Alan Dershowitz and Rabbi Meir Soloveichik at the November 20 Straus Center event
Rabbi Dr. Meir Soloveichik, director of the Straus Center, drew on many recent publications by Dershowitz, a world-renowned lawyer and political commentator and the Felix Frankfurter Professor of Law at Harvard Law School, in juxtaposition with the biblical travails of Abraham to frame the discussion, which addressed topics as far-reaching as capital punishment, post-Holocaust Germany and Dershowitz’s own part in the defense of O.J. Simpson against murder charges.
Straus Center Presents Conversation with Alan Dershowitz on November 20
Yeshiva University’s Zahava and Moshael Straus Center for Torah and Western Thought will present a conversation between Professor Alan M. Dershowitz and Rabbi Dr. Meir Soloveichik on Tuesday, November 20 at 7 p.m. in Weissberg Commons, 2495 Amsterdam Avenue, on YU’s Wilf campus. The event, titled “From Sodom to Nuremberg: A Conversation about Genesis, Justice and Law,” is free and open to the public.
The Straus Center hosts Alan Dershowitz on November 20.
Dershowitz, Felix Frankfurter Professor of Law at Harvard Law School, is a graduate of Yeshiva University High Schools and has published hundreds of articles in numerous publications such as The New York Times, The Washington Post, Wall Street Journal, The New Republic and Commentary. He is the author of 27 fiction and non-fiction works with a worldwide audience. Dershowitz’s most recent titles include Rights From Wrong, The Case For Israel, The Case For Peace and The Case For Moral Clarity: Israel, Hamas and Gaza.
“As the Straus Center’s academic theme this year is ‘Jewish and Western Philosophies of Law,’ I am especially delighted and grateful that Professor Dershowitz, one of America’s most prominent figures in both the legal world and in Jewish public life, has graciously agreed to visit Yeshiva and engage our students,” said Soloveichik, director of the Straus Center. Read the rest of this entry…
New Book Brings Chancellor Lamm’s Timeless Commentaries to a New Generation
Yeshiva University will be publishing a selection of essays based on sermons on the book of Genesis delivered by YU Chancellor Rabbi Dr. Norman Lamm early in his rabbinical career. The volume, entitled Derashot LeDorot , is sponsored by the Michael Scharf Publication Trust of Yeshiva University Press and OU Press, and is scheduled for release by Maggid Books, an imprint of Koren Publisher Jerusalem, on September 23, 2012.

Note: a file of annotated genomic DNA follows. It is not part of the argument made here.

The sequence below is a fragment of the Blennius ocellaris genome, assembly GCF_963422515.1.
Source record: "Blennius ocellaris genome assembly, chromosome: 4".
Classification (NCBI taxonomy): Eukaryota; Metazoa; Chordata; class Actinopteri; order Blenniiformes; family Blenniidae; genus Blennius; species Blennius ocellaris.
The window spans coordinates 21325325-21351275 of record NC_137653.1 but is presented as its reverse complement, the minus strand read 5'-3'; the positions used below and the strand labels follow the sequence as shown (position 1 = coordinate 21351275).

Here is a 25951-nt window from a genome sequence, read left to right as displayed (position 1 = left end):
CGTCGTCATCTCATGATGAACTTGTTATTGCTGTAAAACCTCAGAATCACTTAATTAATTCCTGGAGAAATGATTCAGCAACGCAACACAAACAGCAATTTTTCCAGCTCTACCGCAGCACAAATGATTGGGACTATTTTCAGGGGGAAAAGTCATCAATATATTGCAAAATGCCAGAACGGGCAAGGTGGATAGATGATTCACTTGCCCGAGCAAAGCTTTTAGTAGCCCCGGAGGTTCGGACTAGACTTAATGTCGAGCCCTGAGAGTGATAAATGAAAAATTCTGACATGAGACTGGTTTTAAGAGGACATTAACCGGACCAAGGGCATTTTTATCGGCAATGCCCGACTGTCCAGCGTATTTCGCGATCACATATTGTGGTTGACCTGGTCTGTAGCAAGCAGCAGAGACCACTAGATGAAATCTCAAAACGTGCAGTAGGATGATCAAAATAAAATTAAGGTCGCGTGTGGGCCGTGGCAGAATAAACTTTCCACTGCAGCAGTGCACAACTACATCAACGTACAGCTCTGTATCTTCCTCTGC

Derashot LeDorot (literally “A Commentary for the Ages”) is culled from the files of the Lamm Archives of Yeshiva University and draws from lectures and speeches given by Rabbi Lamm between the years 1952 and 1976 Read the rest of this entry…
“It is extraordinary privilege to deliver an invocation at a cherished ritual of American democracy,” said Soloveichik. “The fact that I have been teaching courses about the connection between Jewish ideas and American democracy makes this moment all the more meaningful for me.”
An associate rabbi at Congregation Kehilath Jeshurun in Manhattan, Soloveichik graduated summa cum laude from Yeshiva College, received his semikha [rabbinic ordination] from RIETS and was a member of its Beren Kollel Elyon. In 2010, he received his doctorate in religion from Princeton University. Rabbi Soloveichik has lectured throughout the United States, in Europe and in Israel to both Jewish and non-Jewish audiences on topics relating to Jewish theology, bioethics, wartime ethics and Jewish-Christian relations. His essays on these subjects have appeared in Commentary, First Things, Azure, Tradition and the Torah U-Madda Journal.
“Yeshiva University celebrates its faculty and the opportunities they have to share their knowledge and wisdom beyond the walls of the University,” said President Richard M. Joel. “We also respect faculty’s right to their own political and policy views. Rabbi Dr. Meir Soloveichik is a true son of Yeshiva and we are proud that he has the wonderful opportunity to address the Republican National Convention and to spread the Torah’s sacred values to the world.”
Mayor Cory Booker: “Use Your Faith to Help and Inspire Others”
On the evening of May 8, students, faculty, staff, alumni and members of the greater Yeshiva University community filled Lamport Auditorium to hear Cory Booker, mayor of Newark, New Jersey, discuss “The Role of Religion in Education and Public Life.” The event was the final installment of this year’s Great Conversation Series of the Zahava and Moshael Straus Center for Torah and Western Thought.
Rabbi Dr. Meir Soloveichik and Mayor Cory Booker discuss “The Role of Religion in Education and Public Life” at the final Straus Center event of the academic year.
The conversation—led by Straus Center Director Rabbi Dr. Meir Soloveichik—bounced around from discussing how Booker’s personal faith influences his daily life, issues regarding the importance of improving education, and the nature of faith in the public square in America. Throughout the conversation, the mayor sprinkled his words with pointed anecdotes, quotes of important figures like the Reverend Dr. Martin Luther King Jr. and Gandhi, and—to the crowd’s delight—passages from biblical and rabbinic literature in English and in Hebrew. Read the rest of this entry…